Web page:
AI2ES is developing and pilot testing an occupational skills award (OSA) for community colleges, a set of five classes open to a broad range of students, including nontraditional ones, taking the students from basics to implementing AI projects within a geographic information system software application. This OSA award is being developed by Del Mar College with collaboration from Texas A&M University–Corpus Christi. Both are Hispanic serving and minority serving institutions and the goal of the OSA is to specifically create a pipeline of underrepresented minority students trained in AI and environmental science. The OSA debuted in fall 2021. Once the curriculum is tested, AI2ES will share it nationwide with other community colleges.

AI2ES is also developing multiple online workforce development modules. These include virtual summer schools, full university-level classes, and short courses. Our 2021 and 2022 summer schools focused on trustworthy AI for the environmental sciences. Our short courses are focused tutorial sessions, facilitating a deep dive into a specific topic. Each short course also includes example Jupyter notebooks so that participants can try out the ideas on their own environmental science phenomena. We recently completed a short course on XAI and have additional topics planned. Finally, university-level courses are being developed and shared online so that anyone around the world can use the material for learning and retraining. All of our material is available publicly on our website, ai2es.org.

Key terms

Below are our current working definitions of key terms. Note that as definitions in the literature vary and we gain additional experience, AI2ES is actively working to develop clear, shared definitions of these terms for use among our community.

  • Explainable AI—An explainable AI method is one that can be explained post hoc, after training, in a way that makes it understandable (Schwalbe and Finzel 2021; Mueller et al. 2021). This includes methods to promote transparency into the black boxes, such as the ability to measure the importance of a variable or to see the effect of the values of that variable on the model as well as methods that allow a user to visualize patterns of activation in neural networks.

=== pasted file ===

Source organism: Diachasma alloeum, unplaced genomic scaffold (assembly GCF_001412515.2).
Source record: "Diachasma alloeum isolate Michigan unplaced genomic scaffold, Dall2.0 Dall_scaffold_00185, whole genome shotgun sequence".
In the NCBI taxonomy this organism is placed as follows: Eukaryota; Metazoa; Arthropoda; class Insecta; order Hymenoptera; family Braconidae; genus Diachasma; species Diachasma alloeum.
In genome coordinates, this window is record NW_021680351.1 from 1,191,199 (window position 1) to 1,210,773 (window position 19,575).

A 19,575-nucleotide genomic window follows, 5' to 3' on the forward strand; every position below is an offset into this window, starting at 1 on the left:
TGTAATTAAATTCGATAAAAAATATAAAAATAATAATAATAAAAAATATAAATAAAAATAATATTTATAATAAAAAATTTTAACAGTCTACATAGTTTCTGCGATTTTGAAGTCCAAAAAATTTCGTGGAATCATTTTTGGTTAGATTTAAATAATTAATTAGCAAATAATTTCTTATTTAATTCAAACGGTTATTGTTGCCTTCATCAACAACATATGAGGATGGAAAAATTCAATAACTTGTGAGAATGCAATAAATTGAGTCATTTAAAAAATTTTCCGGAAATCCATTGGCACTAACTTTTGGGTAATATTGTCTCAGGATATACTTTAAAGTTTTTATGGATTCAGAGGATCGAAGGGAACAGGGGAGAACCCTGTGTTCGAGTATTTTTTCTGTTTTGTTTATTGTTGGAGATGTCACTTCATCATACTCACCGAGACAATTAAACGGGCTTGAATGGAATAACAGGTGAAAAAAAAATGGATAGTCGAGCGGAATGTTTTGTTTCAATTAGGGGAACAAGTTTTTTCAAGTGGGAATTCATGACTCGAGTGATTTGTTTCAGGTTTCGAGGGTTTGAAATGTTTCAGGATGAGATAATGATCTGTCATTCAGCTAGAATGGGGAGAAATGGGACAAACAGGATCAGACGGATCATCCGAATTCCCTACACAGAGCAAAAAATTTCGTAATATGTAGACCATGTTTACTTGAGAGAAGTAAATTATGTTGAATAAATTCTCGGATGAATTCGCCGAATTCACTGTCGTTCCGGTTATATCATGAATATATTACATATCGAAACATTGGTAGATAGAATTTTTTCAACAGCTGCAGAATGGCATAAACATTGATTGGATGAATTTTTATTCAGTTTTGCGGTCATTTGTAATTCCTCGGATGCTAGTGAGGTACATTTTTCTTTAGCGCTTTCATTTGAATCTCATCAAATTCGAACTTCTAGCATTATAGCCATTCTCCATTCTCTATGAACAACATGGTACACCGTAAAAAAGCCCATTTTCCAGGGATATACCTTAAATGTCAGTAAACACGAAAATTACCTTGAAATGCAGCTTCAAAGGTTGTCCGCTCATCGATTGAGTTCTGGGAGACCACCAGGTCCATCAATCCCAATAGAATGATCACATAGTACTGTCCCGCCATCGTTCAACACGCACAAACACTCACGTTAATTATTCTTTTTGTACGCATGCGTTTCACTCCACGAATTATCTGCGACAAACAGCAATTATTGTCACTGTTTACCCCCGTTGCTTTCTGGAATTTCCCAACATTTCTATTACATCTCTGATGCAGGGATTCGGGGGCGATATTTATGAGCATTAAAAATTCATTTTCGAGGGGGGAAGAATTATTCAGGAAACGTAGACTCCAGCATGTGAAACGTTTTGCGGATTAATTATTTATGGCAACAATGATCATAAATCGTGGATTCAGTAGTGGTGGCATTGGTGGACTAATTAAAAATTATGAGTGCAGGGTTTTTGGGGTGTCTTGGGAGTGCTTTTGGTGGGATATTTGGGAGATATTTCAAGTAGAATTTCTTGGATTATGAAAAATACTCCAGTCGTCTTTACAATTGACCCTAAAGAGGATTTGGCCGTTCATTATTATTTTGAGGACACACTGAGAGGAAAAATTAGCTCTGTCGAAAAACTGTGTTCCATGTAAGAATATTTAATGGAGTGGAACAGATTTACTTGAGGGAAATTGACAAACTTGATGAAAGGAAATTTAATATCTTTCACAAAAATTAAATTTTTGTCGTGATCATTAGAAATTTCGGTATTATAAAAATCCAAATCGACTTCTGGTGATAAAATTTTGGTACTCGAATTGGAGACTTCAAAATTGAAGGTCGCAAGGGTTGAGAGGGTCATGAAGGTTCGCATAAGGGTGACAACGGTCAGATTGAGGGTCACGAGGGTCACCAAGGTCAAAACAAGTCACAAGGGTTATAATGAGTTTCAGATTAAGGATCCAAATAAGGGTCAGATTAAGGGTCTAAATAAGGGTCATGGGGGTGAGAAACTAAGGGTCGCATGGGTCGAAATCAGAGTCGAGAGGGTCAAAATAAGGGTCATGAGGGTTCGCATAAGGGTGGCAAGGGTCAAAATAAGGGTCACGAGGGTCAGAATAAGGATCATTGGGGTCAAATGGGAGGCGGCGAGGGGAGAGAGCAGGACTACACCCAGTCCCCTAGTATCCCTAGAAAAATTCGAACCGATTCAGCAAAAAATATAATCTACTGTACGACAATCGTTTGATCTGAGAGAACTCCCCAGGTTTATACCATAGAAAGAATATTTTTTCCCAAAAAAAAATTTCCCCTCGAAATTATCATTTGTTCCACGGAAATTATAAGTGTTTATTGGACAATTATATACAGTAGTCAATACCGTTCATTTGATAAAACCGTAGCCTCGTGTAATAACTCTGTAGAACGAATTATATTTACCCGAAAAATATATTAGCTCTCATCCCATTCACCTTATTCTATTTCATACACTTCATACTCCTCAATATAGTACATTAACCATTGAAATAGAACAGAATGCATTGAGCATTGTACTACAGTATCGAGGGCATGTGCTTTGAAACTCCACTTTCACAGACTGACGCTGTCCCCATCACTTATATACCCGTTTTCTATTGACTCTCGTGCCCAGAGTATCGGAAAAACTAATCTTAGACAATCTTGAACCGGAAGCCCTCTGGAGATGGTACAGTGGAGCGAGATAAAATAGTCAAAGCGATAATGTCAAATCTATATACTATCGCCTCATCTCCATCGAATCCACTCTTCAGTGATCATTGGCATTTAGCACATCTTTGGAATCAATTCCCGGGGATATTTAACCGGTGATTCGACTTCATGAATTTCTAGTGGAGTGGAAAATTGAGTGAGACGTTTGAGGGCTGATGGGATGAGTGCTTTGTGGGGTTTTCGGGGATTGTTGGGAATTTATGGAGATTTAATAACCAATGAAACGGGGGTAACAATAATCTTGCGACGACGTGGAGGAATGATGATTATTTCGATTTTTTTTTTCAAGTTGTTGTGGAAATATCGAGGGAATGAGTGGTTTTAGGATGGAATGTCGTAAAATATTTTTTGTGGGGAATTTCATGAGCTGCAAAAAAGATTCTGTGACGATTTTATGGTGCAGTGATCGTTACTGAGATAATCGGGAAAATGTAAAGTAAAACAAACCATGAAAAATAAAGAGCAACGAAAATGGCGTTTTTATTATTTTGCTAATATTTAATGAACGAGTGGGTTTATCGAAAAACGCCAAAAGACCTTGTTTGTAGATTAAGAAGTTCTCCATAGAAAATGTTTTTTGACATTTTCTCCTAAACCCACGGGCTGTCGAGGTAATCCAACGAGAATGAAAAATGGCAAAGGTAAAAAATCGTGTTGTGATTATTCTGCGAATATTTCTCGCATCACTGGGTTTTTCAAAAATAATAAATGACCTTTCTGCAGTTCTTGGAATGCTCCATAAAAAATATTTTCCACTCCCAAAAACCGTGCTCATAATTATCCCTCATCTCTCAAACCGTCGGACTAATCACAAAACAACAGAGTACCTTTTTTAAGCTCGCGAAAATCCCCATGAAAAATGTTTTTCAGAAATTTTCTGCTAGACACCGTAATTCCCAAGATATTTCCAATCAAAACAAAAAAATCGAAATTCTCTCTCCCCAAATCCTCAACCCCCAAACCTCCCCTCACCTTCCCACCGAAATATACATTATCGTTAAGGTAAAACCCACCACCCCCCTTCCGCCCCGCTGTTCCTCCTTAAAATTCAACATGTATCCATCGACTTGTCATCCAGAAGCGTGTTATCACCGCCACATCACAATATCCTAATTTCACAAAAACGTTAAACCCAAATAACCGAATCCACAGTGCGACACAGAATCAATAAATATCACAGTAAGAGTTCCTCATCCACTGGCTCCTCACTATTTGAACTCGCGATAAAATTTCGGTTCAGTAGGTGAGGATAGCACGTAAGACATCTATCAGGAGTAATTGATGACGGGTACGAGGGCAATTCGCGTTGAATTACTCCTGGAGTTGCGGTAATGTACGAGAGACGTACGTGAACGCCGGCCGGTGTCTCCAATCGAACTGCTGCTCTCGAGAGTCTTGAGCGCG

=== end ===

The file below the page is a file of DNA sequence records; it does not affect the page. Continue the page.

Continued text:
• Interpretable AI—An interpretable AI method is a model that is designed to be understood by humans without additional explanation. This does not include methods with large numbers of hyperparameters such as neural networks.

  • Interactivity—The more interactive a method is, the more an end user can change parameters, select features, change weights on data points or parameters, visualize and select a specific model or ensemble of models, and change how they view the explanation and AI output (Rudin et al. 2022).

  • Trustworthiness—Trustworthiness and trust are related, yet distinct, concepts. Trust is relational, in that it is “given to” or “placed in” someone or something, and trustworthiness is evaluative, in that it is a perceived characteristic of someone or something. With this in mind, trustworthiness is a (potential) trustor’s evaluation, or perception, of whether, when, why, or to what degree someone or something should or should not be trusted. Current efforts to develop standards for trustworthiness (e.g., High-Level Expert Group on AI 2019) may lead some to confuse the broader concept of perceived trustworthiness with assessment of compliance with formal standards or policies for trustworthiness. A key distinction is that trustworthiness is a subjective evaluation that is largely dependent on the perceptions, values, experiences, and context of the assessor, which may or may not be influenced by standards or policies for trustworthiness.

  • Deontological—Derived from the Greek word for duty (deon). Deontological ethics are rule-based ethics, or moral duties, such as the moral duty to be honest (Alexander and Moore 2021).

Acknowledgments.

This material is based upon work supported by the National Science Foundation under Grant ICER-2019758.